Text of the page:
“Pure & undefiled religion in the sight of our God and Father is this; to visit orphans and widows in their distress and to keep oneself unstained by the world.”
– James 1:27
It’s a pretty popular and common Scripture. Many of us know it and quote it even. We use it to defend our missions-minded theology and to open discussion with modern day Pharisees. Yeah, we know it. But I’ve seen the first half of this verse quoted more so than the latter. We often quote it something like this; “Pure and undefiled religion is caring for the orphan and the widow and stuff.” And that’s where we stop. We don’t go further, we don’t acknowledge that second bit nor do we acknowledge how God chose to describe Himself in this particular instance.
I’m babbling I know. But listen. I was talking to God the other day, praying, asking Him to change a certain someone I’m in close relationship with, because, well… they hurt my feelings. Again. And I was frankly getting tired of it. I was wounded and that prayer that I shot up was done more in desperation and anger and a desire to just not hurt anymore instead of a genuine and pure motive on behalf of that person. That’s when Jesus, in His humor and kindness responded back with James 1:27.
Hello? Is this thing on? Lord. Change that person. Why do you wanna talk about orphans and widows right now? Sooo irrelevant. And again He responds. James 1:27.
So to open my Bible I go. And there I go. I dive into the mystery that is James 1:27. Widows, Orphans. See God. You’re. Not. Listening.
And then I see it.
… “and to keep oneself unstained by the world.”
I’ve read it. A thousand times. But just then Rhema was breathed into my heart and I understood.
So many people use this portion of Scripture to defend and demand holy and set apart lifestyles. They will use this Scripture as argument that we are to stay away from the world. We are to stay away from the grime and the dirt that is all around us and that we are to live in a perpetual state of cleanliness by our works and our efforts.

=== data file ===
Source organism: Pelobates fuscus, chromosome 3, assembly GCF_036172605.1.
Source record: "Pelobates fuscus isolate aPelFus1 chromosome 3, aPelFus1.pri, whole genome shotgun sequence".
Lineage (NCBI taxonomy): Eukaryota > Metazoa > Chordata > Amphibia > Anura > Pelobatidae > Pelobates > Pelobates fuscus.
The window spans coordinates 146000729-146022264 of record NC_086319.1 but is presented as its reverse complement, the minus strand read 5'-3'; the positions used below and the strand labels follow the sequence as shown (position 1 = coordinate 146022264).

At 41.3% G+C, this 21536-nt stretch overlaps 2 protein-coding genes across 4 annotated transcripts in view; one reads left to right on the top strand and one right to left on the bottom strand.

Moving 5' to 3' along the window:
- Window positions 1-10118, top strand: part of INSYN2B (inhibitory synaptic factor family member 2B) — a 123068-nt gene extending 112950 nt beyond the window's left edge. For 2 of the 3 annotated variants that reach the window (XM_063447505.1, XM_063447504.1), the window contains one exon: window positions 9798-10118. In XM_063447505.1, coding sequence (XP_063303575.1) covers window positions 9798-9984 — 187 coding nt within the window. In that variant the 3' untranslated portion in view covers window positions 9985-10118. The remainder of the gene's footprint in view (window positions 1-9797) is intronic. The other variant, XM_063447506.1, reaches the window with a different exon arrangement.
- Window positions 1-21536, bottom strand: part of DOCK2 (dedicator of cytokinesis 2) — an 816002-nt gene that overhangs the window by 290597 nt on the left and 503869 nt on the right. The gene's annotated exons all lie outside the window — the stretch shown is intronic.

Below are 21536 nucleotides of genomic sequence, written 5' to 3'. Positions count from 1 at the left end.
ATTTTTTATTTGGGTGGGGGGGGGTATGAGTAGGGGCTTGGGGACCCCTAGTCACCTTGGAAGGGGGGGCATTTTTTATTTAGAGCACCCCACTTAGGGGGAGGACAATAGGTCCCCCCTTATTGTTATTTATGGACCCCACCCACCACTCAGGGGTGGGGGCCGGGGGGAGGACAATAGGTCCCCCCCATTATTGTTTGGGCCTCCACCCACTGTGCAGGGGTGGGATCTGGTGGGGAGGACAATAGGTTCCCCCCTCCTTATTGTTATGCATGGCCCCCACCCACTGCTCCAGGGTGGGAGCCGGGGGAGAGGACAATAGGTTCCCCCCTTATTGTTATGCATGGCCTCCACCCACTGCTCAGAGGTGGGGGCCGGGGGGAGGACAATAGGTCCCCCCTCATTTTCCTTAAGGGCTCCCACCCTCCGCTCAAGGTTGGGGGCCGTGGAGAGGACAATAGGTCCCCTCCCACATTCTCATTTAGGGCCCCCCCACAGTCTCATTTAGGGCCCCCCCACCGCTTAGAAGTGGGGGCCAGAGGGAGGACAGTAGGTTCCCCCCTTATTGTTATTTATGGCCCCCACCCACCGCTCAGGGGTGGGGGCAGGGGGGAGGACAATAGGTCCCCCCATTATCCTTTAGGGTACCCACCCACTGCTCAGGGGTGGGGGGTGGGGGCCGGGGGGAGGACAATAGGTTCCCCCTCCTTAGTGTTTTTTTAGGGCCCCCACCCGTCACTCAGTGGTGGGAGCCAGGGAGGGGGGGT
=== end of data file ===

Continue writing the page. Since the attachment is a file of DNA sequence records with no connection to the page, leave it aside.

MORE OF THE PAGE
But we know that’s not true. Our holiness is a gift from Christ founded on the finished work of the cross. I can’t work or effort my way into being unstained.
So then. What?
Keeping oneself unstained by the world refers to a heart posture. It refers to keeping an unoffendable heart in light of man’s brokenness and the fractured state of the world. Undefiled religion is finding sufficiency in only Christ while maintaining purity of heart in a broken world. It means that when life and relationships and interactions get messy and we feel rejected and broken and like we want to allow offense and anger and bitterness to take our fragile heart hostage, we anchor our hearts to the unshakable knowledge that God, our Father, is enough to satisfy. It allows us the freedom to be unstained by man’s brokenness, being in the arms of the perfect Father.
That’s what remaining unstained by the world means. The world can’t stain us with its death and decay, unless we allow it to. The finished work of the Cross says so. This isn’t about avoiding this movie or not singing that song (though, please. Don’t sing it). It’s so much bigger! It’s about our heart. It’s about reversing the stench of rejection from our heart and embracing the sweet smelling fragrance of the embrace of Daddy God’s arms.
In my ache for relief and in this unfounded prayer, I was still seeking to change the “world” (read: others, human frailty, and humanity) instead of asking Him to keep my heart unstained and pursuing the arms of my Father.
So. There it is. True religion. An unstained heart. Unstained (aspilos). Spotless. Free from censure (judgment, disapproval). Unsullied. Pure. A heart that knows and is sustained by knowing it is loved by a Perfect Father.